The Other Critics

Sula Finds Duality at Two; Nagrant Does Neighborhood Filipino and Likes It

Photo: courtesy Two

We were just wondering if Two had slipped by the Reviewer-American community entirely, but here’s Sula with a review of the Noble Square farm-to-table restaurant from the owners of Hinsdale’s well-regarded Zak’s Place. He finds it two-sided: “I had meals of such significant inconsistency I felt I was eating in different establishments, on one occasion snarfing up a bowl of ruddy, thick duck egg pasta with duck confit and cracklings with such reckless abandon I lost all sense of self. Same goes for a fall-off-the bone chicken thigh with an abundance of sweet corn and chewy fingerling potato coins, and a stack of lightly crispy and fluffy potato croquettes with a chile aioli.” But on another visit “my table was subjected to a succession of dishes so fundamentally wrong it felt as if culinary students were feeding us. The off odor of grilled octopus swimming in stewed tomatoes arrived well in advance of its leathery flesh, while a chilled plank of smoked salmon had a mushiness that wouldn’t have been noticeable had it been sliced thin rather than nearly an inch thick.” [Reader]

MIchael Nagrant kicks off a month dedicated to mom-and-pop neighborhood restaurants by doing something we can’t remember any major publication reviewer ever doing: reviewing a Filipino restaurant. (Pecking Order doesn’t count.) Unlike many of the steam table places, Isla Pilipina on Lawrence cooks to order, and he praises “the lumpia shanghai on offer at Isla — thin, golden-fried cigars stuffed with pork, egg, jicama, and carrots and served with a sweet chili sauce […] some of the best egg rolls in town,” and says “If noodles are your thing, the pancit bihon — crispy rice noodles strewn with tender planks of roast chicken and shredded vegetables — is well-seasoned, unlike the pancit palabok, which is gummy noodles sogged down with a semi-congealed bland tofu sauce… But it’s the giant Jules Verne-worthy, char-grilled whole squid stuffed with onion and tomato that really gets my juices flowing. This plate features firm, but not chewy squid kissed with smoke and a nice touch of salt.” [Sun-Times]

A Paladar is a privately-owned restaurant in Cuba, usually in a private home; think of it as a pop-up restaurant where the penalty isn’t a health inspector shutting you down but 10 years in a Commie jail. Julia Kramer says the Logan Square restaurant of that name “has a surplus of warmth and homeyness” that even Fidel can’t kill, recommending the “’premium’ mojito, which has a deeper, more distinctive flavor from fresh sugarcane juice” and the ropa vieja which is “perfect as is, rich and comforting, accompanied by sweet caramelized plantains and tender rice, simple proof that sometimes, nothing beats a home-cooked meal.” [TOC]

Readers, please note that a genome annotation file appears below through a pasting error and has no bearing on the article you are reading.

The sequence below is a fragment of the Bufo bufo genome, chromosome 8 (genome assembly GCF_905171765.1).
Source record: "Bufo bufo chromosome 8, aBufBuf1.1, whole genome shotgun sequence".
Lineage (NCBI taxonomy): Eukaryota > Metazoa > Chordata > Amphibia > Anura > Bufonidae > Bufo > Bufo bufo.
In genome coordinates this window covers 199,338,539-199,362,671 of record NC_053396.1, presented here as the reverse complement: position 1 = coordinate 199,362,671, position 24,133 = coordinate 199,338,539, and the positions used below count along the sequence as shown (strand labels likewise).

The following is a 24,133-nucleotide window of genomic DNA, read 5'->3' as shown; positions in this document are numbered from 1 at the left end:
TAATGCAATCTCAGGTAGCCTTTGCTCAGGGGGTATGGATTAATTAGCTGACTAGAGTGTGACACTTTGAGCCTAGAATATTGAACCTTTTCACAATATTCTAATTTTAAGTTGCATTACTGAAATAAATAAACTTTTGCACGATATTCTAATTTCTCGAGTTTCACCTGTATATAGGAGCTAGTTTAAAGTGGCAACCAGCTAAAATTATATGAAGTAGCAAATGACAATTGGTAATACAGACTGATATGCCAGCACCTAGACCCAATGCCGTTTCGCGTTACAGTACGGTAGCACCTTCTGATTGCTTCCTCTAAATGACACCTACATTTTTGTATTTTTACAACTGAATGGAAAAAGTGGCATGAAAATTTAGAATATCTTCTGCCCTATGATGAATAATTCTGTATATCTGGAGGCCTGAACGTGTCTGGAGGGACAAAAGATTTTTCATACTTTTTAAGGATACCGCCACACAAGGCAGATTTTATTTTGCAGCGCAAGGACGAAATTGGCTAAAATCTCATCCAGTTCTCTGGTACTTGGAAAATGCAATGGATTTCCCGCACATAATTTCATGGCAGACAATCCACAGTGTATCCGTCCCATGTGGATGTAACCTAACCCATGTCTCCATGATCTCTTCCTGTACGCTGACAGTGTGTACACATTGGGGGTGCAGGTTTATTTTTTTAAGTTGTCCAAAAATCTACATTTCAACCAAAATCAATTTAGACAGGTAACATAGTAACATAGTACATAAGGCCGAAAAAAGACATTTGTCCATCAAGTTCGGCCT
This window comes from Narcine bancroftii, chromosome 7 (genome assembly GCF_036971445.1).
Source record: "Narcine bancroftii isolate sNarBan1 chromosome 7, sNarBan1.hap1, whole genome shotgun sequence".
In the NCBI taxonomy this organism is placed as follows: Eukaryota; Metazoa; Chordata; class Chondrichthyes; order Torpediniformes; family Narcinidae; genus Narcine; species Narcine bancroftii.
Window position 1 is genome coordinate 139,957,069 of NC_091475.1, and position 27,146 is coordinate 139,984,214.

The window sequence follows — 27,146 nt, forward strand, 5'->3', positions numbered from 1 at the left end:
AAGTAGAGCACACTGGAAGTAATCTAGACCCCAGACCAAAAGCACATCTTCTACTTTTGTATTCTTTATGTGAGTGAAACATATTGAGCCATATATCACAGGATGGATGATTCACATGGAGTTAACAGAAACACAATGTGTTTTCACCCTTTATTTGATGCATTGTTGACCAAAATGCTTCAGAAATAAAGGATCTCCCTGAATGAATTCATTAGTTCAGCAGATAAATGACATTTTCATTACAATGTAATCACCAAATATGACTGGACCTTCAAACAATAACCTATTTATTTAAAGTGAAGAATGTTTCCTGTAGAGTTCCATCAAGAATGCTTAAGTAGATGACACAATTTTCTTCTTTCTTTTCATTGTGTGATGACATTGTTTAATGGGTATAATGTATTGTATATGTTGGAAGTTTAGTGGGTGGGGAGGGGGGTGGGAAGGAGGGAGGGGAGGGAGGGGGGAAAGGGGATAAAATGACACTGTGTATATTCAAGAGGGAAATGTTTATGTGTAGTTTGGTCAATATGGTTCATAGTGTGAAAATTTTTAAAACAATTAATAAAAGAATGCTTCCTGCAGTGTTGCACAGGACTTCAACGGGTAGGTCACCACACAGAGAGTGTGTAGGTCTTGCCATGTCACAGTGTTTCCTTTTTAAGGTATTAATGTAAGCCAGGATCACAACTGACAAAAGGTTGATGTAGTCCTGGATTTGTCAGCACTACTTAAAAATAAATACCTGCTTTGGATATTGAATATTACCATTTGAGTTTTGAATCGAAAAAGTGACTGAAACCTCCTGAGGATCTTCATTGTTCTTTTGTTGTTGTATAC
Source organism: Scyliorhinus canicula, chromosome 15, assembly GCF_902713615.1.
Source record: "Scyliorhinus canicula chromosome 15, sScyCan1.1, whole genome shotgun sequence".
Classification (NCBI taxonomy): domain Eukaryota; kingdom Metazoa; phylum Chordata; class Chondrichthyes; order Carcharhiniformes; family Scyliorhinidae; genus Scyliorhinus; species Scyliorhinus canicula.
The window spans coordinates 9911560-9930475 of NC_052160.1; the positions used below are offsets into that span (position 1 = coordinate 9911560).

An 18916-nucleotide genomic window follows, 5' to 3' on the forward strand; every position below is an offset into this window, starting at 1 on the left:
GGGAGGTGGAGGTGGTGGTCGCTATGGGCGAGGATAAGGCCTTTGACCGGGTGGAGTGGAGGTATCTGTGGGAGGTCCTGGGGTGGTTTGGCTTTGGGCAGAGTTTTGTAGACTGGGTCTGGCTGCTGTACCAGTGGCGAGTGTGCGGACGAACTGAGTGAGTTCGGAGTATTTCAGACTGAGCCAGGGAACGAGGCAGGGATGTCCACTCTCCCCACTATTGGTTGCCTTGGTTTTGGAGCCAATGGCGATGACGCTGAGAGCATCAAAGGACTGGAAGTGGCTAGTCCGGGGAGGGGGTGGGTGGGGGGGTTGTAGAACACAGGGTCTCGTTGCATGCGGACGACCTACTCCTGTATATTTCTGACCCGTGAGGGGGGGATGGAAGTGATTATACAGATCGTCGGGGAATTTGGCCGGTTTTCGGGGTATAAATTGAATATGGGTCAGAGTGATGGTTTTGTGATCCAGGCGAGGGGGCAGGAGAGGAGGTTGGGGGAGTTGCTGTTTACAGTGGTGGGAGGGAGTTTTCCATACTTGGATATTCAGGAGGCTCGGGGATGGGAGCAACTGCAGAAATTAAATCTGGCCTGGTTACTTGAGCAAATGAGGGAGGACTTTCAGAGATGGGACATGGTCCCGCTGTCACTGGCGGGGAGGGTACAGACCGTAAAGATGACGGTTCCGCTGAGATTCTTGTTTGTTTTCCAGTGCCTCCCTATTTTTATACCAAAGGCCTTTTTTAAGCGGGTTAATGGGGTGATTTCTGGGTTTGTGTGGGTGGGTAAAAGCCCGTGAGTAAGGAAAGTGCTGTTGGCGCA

Mostly so-so pastas (with one standout) at Alimentari, in the former Meiji space from the owner of the recently-closed Pane Caldo, prove a contradiction for Julia Kramer: “between the busser and our genuine, bubbly waitress, the service at Alimentari is phenomenal. So, yes, this restaurant’s very-average Italian food is an odd, dated indicator of how far Randolph Street has come. But it’s also a reminder of how far it has to go.” [TOC]

Grandma J’s Local Kitchen lives up to its comfy, welcoming billing for David Tamarkin: “Here, it’s all about well-prepared eggs, well-toasted toast, crispy bacon, crunchy housemade potato chips. The fact that the eggs might come with a tiny pile of very delicious, very herby mushrooms, or that the eggs and bacon and cheddar in the “morning sandwich” are slathered generously with chive mayo—these are just extra gifts from the kitchen. They’re the details that separate Grandma J’s from a run-of-the-mill diner, sure. But it’s Grandma J’s dinerlike qualities that make the place appealing.” [TOC]

Kenny Zuckerberg goes into Moderno in Highland Park suspecting John des Rosiers is all hat and no bufala, but a simple order of cacio e pepe “flat out rocked. Moderno uses house made stangozzi which are wonderfully chewy - perfect to me. In a dish this simple where all the punch comes from black pepper, it darn well better be good pepper. It was. This had the aroma and taste of very fresh stuff that had been ground by hand with a mortar and pestle.” But tagliatelle all’amatriciana at Nando Milano Trattoria “was a disaster. The sauce featured some kind of housemade bacon that tasted like it had been soaking for a year in maple syrup.” [FOF]

Sula Finds Duality at Two; Nagrant Does Neighborhood Filipino and Likes It